I graduated from college back in 2004 getting a degree in communications. I graduated from my next college course in 2007 and another one in 2012. I’ve gone to college three different times, each time acquiring soft and hard skills for different careers.
I’m always surprised when one job evolves into another. I’ve also accepted that my skillset will never be complete. That said, here are four skills I wish I’d known before enrolling for all those courses.
1. Deliver Value First
“What’s your favourite book?” asked the interviewer.
I was sitting in a room with a dozen or so order interviewees in a group setting. We were applying for a sales role at a media company in Dublin.
I wanted to work for this media company, but I’d no interest in working in sales. I thought the job might become a backdoor into my ideal career.
“Lord of the Rings” I declared.
I explained how it was a fascinating story that captivated me as a child.
The interviewer nodded and smiled and moved on to the next interviewee.
“Losing My Virginity by Richard Branson.”
He went on to explain how this book helped him understand how to sell products and services to customers and how he’d apply lessons in the sales role.
Suffice to say, I wasn’t invited to the interview round. Whatever stage you’re at, always consider how will you help the company achieve its goals?
2. Manage Upwards
In my first few jobs, I thought a manager was someone to be feared. They held all the hiring and firing power. It didn’t help that there was a recession in Ireland at the time.
In some companies that’s true, but a good manager or leader, will help you succeed in a role and advance onto something better (assuming you meet the basic requirements).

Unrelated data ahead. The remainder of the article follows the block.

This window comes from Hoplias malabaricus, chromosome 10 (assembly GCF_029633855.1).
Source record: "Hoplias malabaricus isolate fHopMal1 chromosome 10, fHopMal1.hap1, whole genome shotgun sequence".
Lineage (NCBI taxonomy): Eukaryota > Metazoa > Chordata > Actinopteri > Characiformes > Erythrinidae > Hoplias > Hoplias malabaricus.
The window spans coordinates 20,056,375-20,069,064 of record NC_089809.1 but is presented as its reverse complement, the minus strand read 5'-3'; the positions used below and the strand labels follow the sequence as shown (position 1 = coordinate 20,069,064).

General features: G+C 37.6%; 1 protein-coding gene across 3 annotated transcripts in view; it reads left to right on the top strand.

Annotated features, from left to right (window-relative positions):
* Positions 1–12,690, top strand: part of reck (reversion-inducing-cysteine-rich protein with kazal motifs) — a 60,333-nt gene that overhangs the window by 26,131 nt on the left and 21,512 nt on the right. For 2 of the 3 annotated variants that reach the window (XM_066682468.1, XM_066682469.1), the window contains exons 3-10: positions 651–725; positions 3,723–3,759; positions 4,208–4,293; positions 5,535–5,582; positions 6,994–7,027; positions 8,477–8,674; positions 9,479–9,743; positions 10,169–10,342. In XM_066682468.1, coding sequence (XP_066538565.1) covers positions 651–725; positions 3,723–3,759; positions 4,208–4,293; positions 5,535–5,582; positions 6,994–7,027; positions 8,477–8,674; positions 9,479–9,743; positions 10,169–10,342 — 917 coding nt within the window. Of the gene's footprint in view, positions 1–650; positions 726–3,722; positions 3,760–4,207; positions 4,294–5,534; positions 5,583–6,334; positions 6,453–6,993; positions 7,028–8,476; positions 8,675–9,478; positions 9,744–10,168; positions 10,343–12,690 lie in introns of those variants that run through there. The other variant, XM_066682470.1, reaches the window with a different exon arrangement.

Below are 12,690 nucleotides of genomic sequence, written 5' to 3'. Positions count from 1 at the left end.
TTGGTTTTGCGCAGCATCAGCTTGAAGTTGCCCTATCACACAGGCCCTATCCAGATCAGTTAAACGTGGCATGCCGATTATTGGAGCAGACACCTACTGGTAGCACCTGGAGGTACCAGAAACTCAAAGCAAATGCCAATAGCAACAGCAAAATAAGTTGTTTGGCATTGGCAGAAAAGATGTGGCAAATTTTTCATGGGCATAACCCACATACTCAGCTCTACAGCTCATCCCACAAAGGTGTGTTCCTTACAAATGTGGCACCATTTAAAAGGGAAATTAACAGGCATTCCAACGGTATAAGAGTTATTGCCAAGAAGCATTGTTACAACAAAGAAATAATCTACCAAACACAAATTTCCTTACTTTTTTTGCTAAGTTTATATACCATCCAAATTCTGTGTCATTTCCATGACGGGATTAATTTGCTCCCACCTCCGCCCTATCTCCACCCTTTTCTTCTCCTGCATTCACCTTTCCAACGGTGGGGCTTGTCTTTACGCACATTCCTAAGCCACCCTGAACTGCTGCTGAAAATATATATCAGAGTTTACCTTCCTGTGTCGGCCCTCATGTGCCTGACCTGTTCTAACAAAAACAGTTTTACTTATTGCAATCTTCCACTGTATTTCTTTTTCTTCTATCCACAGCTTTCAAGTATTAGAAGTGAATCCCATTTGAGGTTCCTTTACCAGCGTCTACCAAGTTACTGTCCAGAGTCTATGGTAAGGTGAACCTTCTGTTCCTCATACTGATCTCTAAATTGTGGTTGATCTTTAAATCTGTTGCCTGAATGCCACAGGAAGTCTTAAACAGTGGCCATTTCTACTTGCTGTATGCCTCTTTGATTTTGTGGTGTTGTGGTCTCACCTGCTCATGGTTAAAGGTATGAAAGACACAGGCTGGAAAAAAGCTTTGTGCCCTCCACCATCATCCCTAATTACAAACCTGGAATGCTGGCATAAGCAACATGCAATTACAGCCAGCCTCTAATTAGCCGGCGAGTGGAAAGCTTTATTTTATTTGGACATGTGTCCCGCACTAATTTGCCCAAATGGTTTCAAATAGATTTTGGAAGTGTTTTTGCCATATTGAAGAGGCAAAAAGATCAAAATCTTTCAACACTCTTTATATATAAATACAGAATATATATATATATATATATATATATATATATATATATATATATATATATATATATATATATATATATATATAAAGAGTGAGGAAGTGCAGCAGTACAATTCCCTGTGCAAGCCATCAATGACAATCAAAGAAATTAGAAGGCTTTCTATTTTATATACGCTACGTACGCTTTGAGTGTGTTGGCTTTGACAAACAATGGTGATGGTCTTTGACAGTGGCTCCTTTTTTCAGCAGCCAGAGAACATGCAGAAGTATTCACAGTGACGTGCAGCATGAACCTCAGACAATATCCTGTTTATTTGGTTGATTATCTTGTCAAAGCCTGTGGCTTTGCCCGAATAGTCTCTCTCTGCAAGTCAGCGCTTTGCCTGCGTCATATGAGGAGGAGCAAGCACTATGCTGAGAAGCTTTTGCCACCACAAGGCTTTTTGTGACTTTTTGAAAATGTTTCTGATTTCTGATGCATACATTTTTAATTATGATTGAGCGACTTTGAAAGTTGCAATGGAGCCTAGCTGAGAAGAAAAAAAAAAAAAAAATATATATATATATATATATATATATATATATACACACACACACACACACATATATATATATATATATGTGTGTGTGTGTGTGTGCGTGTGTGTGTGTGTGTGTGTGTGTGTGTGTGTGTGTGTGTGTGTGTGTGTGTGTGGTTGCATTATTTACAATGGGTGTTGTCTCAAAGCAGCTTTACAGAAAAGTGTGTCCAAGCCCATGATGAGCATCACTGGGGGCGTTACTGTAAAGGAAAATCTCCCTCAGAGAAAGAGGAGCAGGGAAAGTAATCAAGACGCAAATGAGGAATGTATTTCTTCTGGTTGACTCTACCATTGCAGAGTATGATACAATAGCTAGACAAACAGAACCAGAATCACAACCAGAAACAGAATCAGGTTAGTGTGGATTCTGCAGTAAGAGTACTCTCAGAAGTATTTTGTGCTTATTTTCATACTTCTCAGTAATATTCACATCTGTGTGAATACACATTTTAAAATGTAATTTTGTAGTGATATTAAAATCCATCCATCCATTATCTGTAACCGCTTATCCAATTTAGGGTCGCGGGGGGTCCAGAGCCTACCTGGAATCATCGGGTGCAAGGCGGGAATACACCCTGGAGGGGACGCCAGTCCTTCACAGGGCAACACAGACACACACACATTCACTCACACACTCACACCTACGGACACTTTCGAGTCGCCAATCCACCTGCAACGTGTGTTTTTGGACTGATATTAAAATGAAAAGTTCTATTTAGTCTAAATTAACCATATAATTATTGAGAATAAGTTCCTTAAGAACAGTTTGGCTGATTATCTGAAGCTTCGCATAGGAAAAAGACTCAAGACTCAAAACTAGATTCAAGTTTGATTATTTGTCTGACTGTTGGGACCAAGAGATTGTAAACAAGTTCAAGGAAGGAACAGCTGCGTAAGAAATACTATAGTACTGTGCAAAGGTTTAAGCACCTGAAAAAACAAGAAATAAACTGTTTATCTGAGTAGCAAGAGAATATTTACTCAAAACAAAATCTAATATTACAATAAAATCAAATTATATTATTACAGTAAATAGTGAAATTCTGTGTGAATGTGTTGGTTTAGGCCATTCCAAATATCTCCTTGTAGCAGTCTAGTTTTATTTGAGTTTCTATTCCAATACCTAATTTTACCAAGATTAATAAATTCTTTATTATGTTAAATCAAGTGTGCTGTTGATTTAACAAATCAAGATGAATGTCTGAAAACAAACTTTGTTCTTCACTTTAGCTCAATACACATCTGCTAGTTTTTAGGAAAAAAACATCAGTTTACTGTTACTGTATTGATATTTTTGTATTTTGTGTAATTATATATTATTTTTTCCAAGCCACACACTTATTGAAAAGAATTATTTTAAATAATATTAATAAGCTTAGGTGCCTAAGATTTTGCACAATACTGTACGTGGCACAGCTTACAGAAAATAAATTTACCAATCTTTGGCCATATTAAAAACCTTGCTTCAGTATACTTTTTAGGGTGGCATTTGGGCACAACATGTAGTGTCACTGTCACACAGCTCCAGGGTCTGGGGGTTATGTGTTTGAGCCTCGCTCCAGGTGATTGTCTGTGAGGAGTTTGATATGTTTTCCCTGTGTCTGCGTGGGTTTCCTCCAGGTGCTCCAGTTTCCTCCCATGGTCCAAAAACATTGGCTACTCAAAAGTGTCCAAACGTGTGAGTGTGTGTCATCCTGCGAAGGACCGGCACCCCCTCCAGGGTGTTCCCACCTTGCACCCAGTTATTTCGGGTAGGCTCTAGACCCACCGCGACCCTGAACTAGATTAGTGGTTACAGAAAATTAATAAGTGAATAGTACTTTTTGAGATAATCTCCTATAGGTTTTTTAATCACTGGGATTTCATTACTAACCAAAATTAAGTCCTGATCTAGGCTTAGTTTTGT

That said, if you want to work with a good manager for the long term, understand their goals and priorities are. After all, they have to manage upwards too.
Ask questions like:
How does my manager or leader like to consume information e.g. email, phone calls or some other format?
What is my manager’s goals and how can I help them succeed?
What’s important to my manager?
What work can I take off their plate?
3. Diversify and Focus
Careers I dabbled in included hospitality, retail, social care, nursing, radio production and journalism.
Not all of these were by choice, but I learnt skills in each job that helped me get a little better at the next.
At the start of your career, diversify in different disciplines. Unless you’ve a family to support, spend a few months (or jobs) trying sales, design, development, marketing or anything aligned to your interests. Learning how to talk the language of a designer, for example, could help you in a marketing role.
Diversification offers a taste of different disciplines and help you figure out what you’re great at. As your career advances, double down on one or two that you excel at. As a management consultant, Peter Drucker said,
“You can’t build on weakness.”
(I recommend anyone new to the working world pick up a copy of The Effective Executive by Drucker)
4. Softer Skills Matter More Than Harder Skills
I watched friends and colleagues get promoted above me, and I couldn’t understand what I was doing wrong. I was sure we had the same technical skills for the roles in question like writing readable reports or producing a radio show.
Much later, I learnt effective leaders cultivate softer skills such as persuasion, communication, and presentation, their presentation skills.
A VP at a company I worked with a few years ago said she he doesn’t spend much time keeping up to date on the latest software. Her team does that.
“My job,” she said “is to ensure everybody is working towards one goal.”
Learning Never Stops
Graduating for the first time back in 2004 feels like an age ago and I’ve the receding hairline to prove it.
So don’t worry if you don’t land into your dream job immediately after they hand you a cert or degree. Almost every graduate will tackle different careers as their interests and what the marketplace wants evolves.
Variety is the spice of a rewarding work-life.
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